Police say meth waste emptied into creek

Brad Hicks • Apr 25, 2012 at 9:49 PM

UNICOI — Area officials were working well into Wednesday afternoon following the early Wednesday morning arrest of a Unicoi man for allegedly operating a methamphetamine lab in the Limestone Cove area and disposing of waste materials associated with the process in a nearby creek.

Gerald James Guinn, 56, 505 Lindsey Road, was arrested and charged with possession of a schedule II drug with intent to distribute, initiation of the process of methamphetamine manufacture, manufacture of methamphetamine and possession of drug paraphernalia.

Sheriff Mike Hensley said investigators had been working on the case for about two weeks and had previously received information an individual was manufacturing meth at a barn located on Pitman Road, a private drive located in the Limestone Cove area.

Hensley said Guinn would prearrange for someone to drop him off at the location so he could manufacture the meth and so that no vehicles would be seen in the area. Once Guinn was finished with the manufacturing, he would leave the barn to meet the driver prearranged to pick him up, Hensley said.

On his way back to the vehicle, Guinn would stop on the small bridge that crosses North Indian Creek on Pitman Road and throw waste products associated with the “shake and bake” meth-manufacturing process, such as plastic drink bottles and bags containing lithium strips, into the creek. The rushing waters of North Indian Creek would then carry such items downstream in an attempt to dispose of them, Hensley said.

Hensley said said investigators with the Unicoi County Sheriff’s Department’s Narcotics Division had learned ingredients typically used in meth manufacturing had been purchased in the area. On Tuesday evening, investigators monitored the Pitman Road location and saw Guinn leaving the barn and getting into a vehicle parked nearby, Hensley said. The sheriff said officers were also set up at the intersection of Scott Road and Tenn. Highway 107.

As Guinn passed the intersection, officers stopped his vehicle. Hensley said there was a “strong odor of chemicals” in the vehicle. He also said Guinn had meth on him. Inside the vehicle, officers found objects associated with the components of a meth lab, Hensley said. Guinn was taken into custody at just past midnight Wednesday.

While Hensley said officials are unsure exactly how long Guinn has been manufacturing meth at the barn and disposing of the waste, they suspect it had been ongoing for some time.

“He has cooked up here several times,” Hensley said. “I can’t quote how many times, but right now they’re in the process of searching the creek. They have found several containers that are involved in the methamphetamine operation.”

Following Guinn’s arrest, Hensley said he and Chief Deputy Frank Rogers began searching the creek of North Indian Creek in the area of Pitman Road, where they recovered waste items from the operation, including plastic drink bottles still containing methamphetamine ingredients.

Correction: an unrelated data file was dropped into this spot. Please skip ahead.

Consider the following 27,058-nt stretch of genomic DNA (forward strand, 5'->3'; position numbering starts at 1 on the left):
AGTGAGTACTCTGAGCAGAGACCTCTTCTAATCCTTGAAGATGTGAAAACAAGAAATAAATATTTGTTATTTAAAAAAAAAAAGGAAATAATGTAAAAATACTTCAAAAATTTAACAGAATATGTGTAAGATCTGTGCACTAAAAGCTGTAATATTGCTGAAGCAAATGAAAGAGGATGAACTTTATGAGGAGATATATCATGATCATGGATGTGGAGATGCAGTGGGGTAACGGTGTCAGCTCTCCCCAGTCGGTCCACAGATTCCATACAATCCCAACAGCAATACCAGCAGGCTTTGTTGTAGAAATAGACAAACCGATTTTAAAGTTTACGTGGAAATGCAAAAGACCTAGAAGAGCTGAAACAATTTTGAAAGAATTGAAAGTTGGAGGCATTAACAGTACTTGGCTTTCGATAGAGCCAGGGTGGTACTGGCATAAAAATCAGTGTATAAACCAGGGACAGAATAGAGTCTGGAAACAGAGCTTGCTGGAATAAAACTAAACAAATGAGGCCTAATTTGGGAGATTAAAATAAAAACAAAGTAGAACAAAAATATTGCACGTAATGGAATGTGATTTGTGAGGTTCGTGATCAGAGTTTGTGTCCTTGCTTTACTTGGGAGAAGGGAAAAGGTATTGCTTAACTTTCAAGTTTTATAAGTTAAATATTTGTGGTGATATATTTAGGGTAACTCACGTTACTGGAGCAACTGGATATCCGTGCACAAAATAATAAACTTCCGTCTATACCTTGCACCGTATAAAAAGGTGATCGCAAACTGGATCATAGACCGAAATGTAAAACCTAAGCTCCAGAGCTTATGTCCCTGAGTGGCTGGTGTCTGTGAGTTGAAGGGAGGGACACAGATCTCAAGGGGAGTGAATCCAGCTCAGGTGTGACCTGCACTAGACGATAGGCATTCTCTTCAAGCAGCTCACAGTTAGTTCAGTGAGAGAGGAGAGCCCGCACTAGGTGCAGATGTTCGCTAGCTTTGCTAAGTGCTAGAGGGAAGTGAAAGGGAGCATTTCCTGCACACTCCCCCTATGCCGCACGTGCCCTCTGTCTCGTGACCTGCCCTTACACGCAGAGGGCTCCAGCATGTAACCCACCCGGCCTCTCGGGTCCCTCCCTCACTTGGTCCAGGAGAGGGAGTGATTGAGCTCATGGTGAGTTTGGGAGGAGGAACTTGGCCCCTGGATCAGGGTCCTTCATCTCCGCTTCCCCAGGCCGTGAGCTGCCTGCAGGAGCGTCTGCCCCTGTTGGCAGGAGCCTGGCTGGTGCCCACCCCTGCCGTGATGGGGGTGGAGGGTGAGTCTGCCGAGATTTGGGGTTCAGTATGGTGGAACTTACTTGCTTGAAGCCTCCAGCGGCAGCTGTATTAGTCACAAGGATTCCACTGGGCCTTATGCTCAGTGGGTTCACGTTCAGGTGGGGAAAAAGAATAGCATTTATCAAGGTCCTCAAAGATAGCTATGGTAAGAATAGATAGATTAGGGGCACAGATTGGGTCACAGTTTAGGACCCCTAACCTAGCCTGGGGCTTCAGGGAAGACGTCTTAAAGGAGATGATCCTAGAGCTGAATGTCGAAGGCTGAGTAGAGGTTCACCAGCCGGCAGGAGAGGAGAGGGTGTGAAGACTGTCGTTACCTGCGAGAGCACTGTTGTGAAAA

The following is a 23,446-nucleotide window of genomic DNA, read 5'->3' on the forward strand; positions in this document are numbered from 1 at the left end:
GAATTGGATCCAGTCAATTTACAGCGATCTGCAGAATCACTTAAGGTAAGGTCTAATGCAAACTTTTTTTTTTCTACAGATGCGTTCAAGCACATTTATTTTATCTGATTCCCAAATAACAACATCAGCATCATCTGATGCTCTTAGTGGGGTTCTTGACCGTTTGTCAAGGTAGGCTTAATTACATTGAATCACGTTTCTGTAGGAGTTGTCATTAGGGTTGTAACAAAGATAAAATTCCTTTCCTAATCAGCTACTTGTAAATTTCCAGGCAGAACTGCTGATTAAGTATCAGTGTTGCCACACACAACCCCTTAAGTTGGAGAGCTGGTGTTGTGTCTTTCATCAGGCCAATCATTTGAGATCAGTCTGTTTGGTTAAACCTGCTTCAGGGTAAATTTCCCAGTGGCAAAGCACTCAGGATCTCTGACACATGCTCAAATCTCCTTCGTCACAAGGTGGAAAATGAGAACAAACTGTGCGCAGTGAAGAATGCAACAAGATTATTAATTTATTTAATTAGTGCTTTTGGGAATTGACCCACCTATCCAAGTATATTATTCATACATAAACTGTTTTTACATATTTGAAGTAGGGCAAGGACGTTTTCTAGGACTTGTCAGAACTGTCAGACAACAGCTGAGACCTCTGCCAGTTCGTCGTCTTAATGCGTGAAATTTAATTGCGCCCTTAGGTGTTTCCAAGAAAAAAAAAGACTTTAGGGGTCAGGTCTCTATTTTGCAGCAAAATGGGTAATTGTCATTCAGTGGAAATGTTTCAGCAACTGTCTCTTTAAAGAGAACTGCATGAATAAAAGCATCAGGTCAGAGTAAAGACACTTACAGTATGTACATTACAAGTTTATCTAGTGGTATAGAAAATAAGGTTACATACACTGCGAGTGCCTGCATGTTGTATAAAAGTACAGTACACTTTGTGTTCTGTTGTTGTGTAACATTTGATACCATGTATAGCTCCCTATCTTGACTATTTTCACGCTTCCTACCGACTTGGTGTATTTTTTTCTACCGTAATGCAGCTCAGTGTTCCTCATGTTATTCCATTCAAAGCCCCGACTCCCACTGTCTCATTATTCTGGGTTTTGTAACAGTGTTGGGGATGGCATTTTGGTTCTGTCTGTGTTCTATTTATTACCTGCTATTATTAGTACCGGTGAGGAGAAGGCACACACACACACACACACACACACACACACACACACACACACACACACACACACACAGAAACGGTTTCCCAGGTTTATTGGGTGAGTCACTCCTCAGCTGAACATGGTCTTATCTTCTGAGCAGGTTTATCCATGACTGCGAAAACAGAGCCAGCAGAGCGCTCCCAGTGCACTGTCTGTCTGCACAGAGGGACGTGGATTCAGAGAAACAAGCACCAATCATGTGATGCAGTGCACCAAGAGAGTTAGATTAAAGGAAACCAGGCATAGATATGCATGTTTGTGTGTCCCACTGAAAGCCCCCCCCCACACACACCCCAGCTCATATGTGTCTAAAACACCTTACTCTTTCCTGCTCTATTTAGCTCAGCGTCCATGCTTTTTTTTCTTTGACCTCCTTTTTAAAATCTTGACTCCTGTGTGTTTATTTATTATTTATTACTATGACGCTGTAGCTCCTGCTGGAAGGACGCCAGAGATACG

As of Wednesday afternoon, officials had recovered several drink bottles from the creek that they believe were used in meth manufacturing. Rogers said because these bottles still contain manufacturing ingredients, which Rogers said resemble “white-grayish sludge,” those who may come across them are asked not to move or agitate the bottles due to the possibility of a volatile chemical reaction.

“That’s the part you don’t want to move or agitate because the chemicals in there will react,” Rogers said. “It’s a fire hazard. It’s hard to believe, but it’s true.”

Because of this and North Indian Creek’s use as a trout stream among local fishermen, officials are urging anyone who finds a suspicious item to contact the UCSD. Hensley estimates waste items could have been carried downstream a half-mile to a mile.

“We have several individuals fish this stream, and we wanted to get it out to the public that if any fisherman comes in contact with any of these bottles to give us a call immediately,” Hensley said.

At this point, Hensley said it is still safe to fish in the creek. Because North Indian Creek’s waters are controlled by the state, the Tennessee Wildlife Resources Agency was contacted to see if it wants to proceed with an analysis of the water, Hensley said.

Hensley said officials are working to find out who owns the Pitman Road property. He also said this marks the second meth operation his department has found in the past two weeks.

“This stuff is dangerous,” he said. “My office is going to take all precautions for the safety and well-being of the citizens.”

Guinn was arraigned in Unicoi County Sessions Court on Wednesday morning, where a $30,000 bond was set. He is scheduled to again appear in Sessions Court today.

Officials with the Erwin Police Department and Tennessee Methamphetamine Task Force assisted at the scene and the EPD also assisted with the investigation, Hensley said. Anyone who comes in contact with suspicious items is asked to immediately call the UCSD at 743-1850 or call 911.

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